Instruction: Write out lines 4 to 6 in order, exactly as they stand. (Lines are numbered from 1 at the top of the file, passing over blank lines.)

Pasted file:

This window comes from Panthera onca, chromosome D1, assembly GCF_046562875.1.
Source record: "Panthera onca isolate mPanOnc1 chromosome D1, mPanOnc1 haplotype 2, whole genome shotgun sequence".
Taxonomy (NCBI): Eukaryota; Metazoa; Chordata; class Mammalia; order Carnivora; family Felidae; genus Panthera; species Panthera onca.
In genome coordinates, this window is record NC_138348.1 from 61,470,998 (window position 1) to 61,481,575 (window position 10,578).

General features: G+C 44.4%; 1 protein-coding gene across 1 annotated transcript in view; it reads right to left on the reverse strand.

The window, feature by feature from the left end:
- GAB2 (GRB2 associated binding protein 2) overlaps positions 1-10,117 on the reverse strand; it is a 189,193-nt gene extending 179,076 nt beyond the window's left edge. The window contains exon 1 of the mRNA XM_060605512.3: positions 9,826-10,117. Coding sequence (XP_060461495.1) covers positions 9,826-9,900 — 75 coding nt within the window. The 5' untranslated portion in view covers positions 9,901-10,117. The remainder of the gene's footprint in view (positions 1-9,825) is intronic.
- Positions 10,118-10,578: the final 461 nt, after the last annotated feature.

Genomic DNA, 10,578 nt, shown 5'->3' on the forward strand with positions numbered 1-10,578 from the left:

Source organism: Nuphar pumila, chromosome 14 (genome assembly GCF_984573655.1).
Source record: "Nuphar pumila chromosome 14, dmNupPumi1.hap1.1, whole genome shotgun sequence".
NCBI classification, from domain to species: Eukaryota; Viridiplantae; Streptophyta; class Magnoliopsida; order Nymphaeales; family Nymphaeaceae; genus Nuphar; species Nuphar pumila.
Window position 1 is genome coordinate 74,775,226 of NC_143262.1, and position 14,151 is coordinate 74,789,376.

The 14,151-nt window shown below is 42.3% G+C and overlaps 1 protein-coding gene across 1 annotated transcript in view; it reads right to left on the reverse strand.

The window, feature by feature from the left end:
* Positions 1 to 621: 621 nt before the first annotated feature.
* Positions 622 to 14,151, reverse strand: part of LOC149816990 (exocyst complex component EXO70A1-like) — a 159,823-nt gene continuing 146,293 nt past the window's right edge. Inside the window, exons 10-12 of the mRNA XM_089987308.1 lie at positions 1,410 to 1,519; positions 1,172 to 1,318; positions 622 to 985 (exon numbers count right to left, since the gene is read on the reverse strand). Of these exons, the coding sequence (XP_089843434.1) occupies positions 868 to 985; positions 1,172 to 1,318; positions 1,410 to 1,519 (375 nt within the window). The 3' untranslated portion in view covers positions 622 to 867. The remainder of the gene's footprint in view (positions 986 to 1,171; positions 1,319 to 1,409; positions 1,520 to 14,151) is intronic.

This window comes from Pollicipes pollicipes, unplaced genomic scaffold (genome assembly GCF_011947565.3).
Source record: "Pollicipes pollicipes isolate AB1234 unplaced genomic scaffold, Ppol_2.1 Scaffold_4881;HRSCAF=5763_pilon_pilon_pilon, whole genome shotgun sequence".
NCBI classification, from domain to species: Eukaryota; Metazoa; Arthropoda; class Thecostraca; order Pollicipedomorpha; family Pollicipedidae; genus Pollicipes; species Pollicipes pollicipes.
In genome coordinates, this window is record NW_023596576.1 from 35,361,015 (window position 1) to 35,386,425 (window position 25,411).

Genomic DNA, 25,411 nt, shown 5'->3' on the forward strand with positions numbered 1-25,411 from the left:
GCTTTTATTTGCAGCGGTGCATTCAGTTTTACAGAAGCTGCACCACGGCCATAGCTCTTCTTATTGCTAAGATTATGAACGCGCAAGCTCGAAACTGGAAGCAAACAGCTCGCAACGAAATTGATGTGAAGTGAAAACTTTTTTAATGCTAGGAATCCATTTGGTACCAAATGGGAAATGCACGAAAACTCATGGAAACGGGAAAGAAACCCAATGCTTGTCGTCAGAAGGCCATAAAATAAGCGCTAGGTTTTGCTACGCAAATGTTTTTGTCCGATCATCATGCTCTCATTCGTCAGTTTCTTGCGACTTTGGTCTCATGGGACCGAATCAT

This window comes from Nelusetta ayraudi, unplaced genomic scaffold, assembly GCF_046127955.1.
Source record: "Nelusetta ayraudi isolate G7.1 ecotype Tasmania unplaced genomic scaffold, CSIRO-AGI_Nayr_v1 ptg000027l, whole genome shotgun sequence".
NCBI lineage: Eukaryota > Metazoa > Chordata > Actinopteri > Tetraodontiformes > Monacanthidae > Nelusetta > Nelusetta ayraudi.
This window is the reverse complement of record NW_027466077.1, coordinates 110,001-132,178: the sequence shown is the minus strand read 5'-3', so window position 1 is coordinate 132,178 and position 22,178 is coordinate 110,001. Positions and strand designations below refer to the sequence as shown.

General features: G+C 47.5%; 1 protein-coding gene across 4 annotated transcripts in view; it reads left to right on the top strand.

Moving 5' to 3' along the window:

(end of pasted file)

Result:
In genome coordinates, this window is record NC_138348.1 from 61,470,998 (window position 1) to 61,481,575 (window position 10,578).

General features: G+C 44.4%; 1 protein-coding gene across 1 annotated transcript in view; it reads right to left on the reverse strand.

The window, feature by feature from the left end: